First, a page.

Steps to Remove Old Kernels in Ubuntu (Debian Linux) to Free Space in boot?

Steps to Remove Old Kernels in Ubuntu (Debian Linux) to Free Space in boot?

Ubuntu is one of the most popular flavors of Linux. In this article, I am going to share all the commands you need to delete old kernel files and to free the boot directory space.

To find the disk space for boot directory, run command in terminal as

$ df -h

You can see the used and available space for the boot directory. If you don’t have enough space in boot directory you need to remove old kernels in Ubuntu or any Debian supported Linux system.

Related Read: How to Find Total Size of Directory in Linux?

So let’s begin…

Commands in this article work for all the Linux operating systems having Debian package managers such as Ubuntu, Linux Mint…

Why do you need to delete old kernel files?

While installing any package on Linux, you need some space in the boot directory.

If you are using Ubuntu for a long time, while installing any new application or package in Ubuntu, you might have faced the issue as “not enough space to install package”.

This is because there is no more or enough space to execute the installation of the new package.

If you run the command

cd /boot

in Terminal, you can see multiple kernels.

Usually, the boot directory contains all the files required by the operating system along with kernel files and boot loader.

Despite all the kernels in the boot, there is only one kernel running. To know the currently running kernel, open terminal and run following command.

$ uname -sr

Linux 4.8.0-36-generic

The command uname is helpful to get all the software and hardware related information about the system.

Where option…

  • s represents the name of the kernel
  • r represents the version of the kernel and release level

You can find more detail about this command at

When you boot your Ubuntu system, the current Linux kernel is loaded into memory.

How to find all the Kernal on your Ubuntu system?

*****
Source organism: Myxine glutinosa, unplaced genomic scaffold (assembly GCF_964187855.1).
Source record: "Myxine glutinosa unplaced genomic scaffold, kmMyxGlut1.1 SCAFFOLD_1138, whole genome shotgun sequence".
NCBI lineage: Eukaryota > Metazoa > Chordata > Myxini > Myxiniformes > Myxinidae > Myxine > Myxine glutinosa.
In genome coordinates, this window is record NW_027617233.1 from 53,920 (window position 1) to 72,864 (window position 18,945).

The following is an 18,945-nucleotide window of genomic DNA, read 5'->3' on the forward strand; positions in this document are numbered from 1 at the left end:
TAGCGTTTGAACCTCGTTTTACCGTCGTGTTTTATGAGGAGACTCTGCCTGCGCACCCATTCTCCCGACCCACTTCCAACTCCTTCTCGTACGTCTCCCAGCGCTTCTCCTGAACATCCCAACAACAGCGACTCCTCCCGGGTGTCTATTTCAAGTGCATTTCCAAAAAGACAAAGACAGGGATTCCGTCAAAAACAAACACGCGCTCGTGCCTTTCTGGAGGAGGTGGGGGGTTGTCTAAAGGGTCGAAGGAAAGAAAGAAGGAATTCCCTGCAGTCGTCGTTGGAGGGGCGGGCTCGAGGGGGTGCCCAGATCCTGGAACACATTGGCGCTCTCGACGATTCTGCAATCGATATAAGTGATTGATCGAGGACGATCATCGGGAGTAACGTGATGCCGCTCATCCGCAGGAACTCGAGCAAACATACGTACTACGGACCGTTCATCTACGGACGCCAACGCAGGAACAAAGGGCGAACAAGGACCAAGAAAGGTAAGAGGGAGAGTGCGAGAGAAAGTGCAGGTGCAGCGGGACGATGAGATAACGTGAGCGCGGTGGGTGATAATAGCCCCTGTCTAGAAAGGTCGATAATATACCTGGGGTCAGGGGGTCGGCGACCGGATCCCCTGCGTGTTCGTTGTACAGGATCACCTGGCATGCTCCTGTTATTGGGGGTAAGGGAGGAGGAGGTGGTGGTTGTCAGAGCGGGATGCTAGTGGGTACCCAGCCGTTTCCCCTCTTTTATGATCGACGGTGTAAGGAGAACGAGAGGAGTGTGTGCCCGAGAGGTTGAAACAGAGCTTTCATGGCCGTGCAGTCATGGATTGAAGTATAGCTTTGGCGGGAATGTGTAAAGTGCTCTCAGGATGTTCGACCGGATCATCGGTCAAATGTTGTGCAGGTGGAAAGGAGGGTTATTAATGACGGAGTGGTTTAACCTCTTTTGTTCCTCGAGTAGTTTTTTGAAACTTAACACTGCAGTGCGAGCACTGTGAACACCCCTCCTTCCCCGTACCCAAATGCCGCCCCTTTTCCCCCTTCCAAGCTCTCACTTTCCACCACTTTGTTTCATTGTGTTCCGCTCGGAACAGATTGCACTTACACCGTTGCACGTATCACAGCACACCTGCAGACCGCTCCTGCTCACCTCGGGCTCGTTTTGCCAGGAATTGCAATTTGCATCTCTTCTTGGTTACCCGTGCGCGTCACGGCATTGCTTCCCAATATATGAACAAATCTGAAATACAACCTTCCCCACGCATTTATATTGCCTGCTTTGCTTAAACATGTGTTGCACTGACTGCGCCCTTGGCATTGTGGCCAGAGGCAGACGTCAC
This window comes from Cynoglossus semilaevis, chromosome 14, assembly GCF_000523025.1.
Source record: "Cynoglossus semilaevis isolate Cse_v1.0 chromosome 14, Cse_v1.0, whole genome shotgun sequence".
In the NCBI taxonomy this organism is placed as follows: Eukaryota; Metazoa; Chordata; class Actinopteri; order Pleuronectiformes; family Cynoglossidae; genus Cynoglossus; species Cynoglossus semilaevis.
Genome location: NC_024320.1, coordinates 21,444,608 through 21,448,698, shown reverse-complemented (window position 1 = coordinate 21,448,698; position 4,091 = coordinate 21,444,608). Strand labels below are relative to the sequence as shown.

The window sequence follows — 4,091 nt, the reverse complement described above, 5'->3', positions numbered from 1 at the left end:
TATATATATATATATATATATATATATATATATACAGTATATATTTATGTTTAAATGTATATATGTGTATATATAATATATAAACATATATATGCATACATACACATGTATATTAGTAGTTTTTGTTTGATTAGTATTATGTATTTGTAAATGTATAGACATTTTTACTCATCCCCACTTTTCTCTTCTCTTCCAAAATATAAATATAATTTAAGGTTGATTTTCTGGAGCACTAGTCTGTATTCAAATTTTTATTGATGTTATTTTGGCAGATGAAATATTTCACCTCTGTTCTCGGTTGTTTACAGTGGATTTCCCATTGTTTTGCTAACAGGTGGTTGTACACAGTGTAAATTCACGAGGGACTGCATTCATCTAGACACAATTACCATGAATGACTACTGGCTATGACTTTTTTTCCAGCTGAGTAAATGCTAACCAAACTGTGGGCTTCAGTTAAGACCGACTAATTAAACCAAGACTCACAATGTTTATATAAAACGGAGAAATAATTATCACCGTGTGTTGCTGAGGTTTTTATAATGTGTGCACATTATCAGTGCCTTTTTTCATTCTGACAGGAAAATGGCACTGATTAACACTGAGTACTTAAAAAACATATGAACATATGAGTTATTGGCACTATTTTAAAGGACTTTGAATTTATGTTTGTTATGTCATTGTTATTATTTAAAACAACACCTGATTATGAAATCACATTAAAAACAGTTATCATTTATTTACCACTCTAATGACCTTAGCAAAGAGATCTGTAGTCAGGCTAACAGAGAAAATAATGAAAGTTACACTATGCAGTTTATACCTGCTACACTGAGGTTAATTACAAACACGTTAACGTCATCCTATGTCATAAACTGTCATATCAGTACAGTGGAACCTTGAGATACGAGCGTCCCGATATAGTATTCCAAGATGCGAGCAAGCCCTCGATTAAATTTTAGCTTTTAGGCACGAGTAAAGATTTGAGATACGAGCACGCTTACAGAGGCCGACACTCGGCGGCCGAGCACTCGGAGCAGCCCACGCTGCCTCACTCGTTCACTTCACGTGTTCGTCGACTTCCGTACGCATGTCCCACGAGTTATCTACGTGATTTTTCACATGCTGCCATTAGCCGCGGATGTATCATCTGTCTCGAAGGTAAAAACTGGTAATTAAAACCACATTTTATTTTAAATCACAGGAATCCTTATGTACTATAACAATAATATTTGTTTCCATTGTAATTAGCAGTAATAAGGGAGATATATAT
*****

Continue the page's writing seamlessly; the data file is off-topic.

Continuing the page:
To remove old kernels in Ubuntu, you just need a list of old kernels resides in your boot directory.

Run following command in terminal.

$ dpkg -l | grep linux-image | awk ‘{print$2}’



  • dpkg -l: list out all the installed packages on your system
  • grep linux-image: filter the list of files containing string “linux-image”
  • awk: is used to print the second column from the structured list which contains the name of packages.

In the system, dpkg is a package management tool for Debian based Linux system.

Additional kernels are there in case if you want to restore. It comes handy when you go back to the previous kernel.

If your newer kernel is not working properly, you can load the previous stable kernel.

How to remove old kernels in Ubuntu to free memory space in the boot?

You can delete all kernels except currently running one. You must be wide awake not to remove the running kernel.

So, first of all, find the currently running kernel using the command uname -sr mentioned above. Excepting this running kernel, you can delete all other old kernels.

Run command in terminal to delete and remove any particular old kernel.

$ sudo apt remove --purge linux-image-4.10.0-33-generic

After removing, you need to update the grub2 configuration.

$ sudo update-grub2

You can repeat the above two commands to remove other old kernels.

Reboot the system to apply the changes.

$ sudo reboot

To run above commands user needs root privilege. You can run this command using sudo keyword.

Now you can see, the performance of you system has drastically increased. You can also auto-remove all unused packages from your Linux to speed up your system.

The precaution you should take while deleting kernels:

  • Don’t delete currently running kernel.
  • It is recommended and good practice to keep at least one or two old kernels. If you get any problem you can go to the previous kernel.

Once you have deleted old kernels, you can check the memory space in the boot directory. There is free space available. Now you can manage, update or install any package on the Ubuntu system.

Related Read: How to Edit File if there is no vi, vim on Your Linux?

These are all commands you need to run to remove old kernels in Ubuntu or any Debian based Linux system. If you get any issue while running any of the commands, write in a comment. I can help you to get it resolved.


  1. Hi, thanks for writing this guide. I don’t see the date it was written though, and I think it is relevant because it might refer to older versions of Ubuntu. Whilst looking online, I saw other people saying doing a simple sudo apt autoremove suffices for removing old kernels as well.

    1. Hi Nicolae, you can autoremove old kernels as per your mentioned. If you delete any old version, you can not recover it back easily. So if you are not sure if any of the old kernels are useful or not, it is preferred to do it manually.

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